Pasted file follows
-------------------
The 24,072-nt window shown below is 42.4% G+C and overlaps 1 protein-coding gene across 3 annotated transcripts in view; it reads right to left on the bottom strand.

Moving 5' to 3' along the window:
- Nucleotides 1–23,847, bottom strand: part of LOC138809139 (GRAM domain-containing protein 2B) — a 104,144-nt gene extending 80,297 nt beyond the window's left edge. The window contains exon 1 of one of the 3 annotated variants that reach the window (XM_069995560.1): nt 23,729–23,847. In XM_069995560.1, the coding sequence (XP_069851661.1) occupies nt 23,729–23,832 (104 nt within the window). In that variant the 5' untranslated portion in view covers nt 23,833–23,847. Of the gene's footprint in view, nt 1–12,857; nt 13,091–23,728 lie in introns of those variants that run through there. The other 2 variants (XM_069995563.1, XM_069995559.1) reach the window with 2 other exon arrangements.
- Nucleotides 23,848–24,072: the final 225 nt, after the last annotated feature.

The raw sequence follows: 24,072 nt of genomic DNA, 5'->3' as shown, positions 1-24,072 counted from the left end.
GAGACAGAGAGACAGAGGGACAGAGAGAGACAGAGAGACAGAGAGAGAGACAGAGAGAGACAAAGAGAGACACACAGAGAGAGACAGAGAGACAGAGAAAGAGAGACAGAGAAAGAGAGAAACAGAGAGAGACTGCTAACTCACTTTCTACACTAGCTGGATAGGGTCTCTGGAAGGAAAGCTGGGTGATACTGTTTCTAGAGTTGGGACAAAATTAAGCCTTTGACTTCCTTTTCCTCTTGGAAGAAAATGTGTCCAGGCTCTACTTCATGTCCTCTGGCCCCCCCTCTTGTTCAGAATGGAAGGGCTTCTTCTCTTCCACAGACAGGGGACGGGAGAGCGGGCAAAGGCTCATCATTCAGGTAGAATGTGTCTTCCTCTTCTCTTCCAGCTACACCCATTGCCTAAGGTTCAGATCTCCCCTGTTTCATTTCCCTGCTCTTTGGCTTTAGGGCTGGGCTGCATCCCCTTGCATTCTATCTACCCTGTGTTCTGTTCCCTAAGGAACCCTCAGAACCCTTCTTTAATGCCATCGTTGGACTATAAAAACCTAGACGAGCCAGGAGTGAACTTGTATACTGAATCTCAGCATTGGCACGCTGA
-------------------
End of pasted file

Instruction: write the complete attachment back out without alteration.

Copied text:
The 24,072-nt window shown below is 42.4% G+C and overlaps 1 protein-coding gene across 3 annotated transcripts in view; it reads right to left on the bottom strand.

Moving 5' to 3' along the window:
- Nucleotides 1–23,847, bottom strand: part of LOC138809139 (GRAM domain-containing protein 2B) — a 104,144-nt gene extending 80,297 nt beyond the window's left edge. The window contains exon 1 of one of the 3 annotated variants that reach the window (XM_069995560.1): nt 23,729–23,847. In XM_069995560.1, the coding sequence (XP_069851661.1) occupies nt 23,729–23,832 (104 nt within the window). In that variant the 5' untranslated portion in view covers nt 23,833–23,847. Of the gene's footprint in view, nt 1–12,857; nt 13,091–23,728 lie in introns of those variants that run through there. The other 2 variants (XM_069995563.1, XM_069995559.1) reach the window with 2 other exon arrangements.
- Nucleotides 23,848–24,072: the final 225 nt, after the last annotated feature.

The raw sequence follows: 24,072 nt of genomic DNA, 5'->3' as shown, positions 1-24,072 counted from the left end.
GAGACAGAGAGACAGAGGGACAGAGAGAGACAGAGAGACAGAGAGAGAGACAGAGAGAGACAAAGAGAGACACACAGAGAGAGACAGAGAGACAGAGAAAGAGAGACAGAGAAAGAGAGAAACAGAGAGAGACTGCTAACTCACTTTCTACACTAGCTGGATAGGGTCTCTGGAAGGAAAGCTGGGTGATACTGTTTCTAGAGTTGGGACAAAATTAAGCCTTTGACTTCCTTTTCCTCTTGGAAGAAAATGTGTCCAGGCTCTACTTCATGTCCTCTGGCCCCCCCTCTTGTTCAGAATGGAAGGGCTTCTTCTCTTCCACAGACAGGGGACGGGAGAGCGGGCAAAGGCTCATCATTCAGGTAGAATGTGTCTTCCTCTTCTCTTCCAGCTACACCCATTGCCTAAGGTTCAGATCTCCCCTGTTTCATTTCCCTGCTCTTTGGCTTTAGGGCTGGGCTGCATCCCCTTGCATTCTATCTACCCTGTGTTCTGTTCCCTAAGGAACCCTCAGAACCCTTCTTTAATGCCATCGTTGGACTATAAAAACCTAGACGAGCCAGGAGTGAACTTGTATACTGAATCTCAGCATTGGCACGCTGA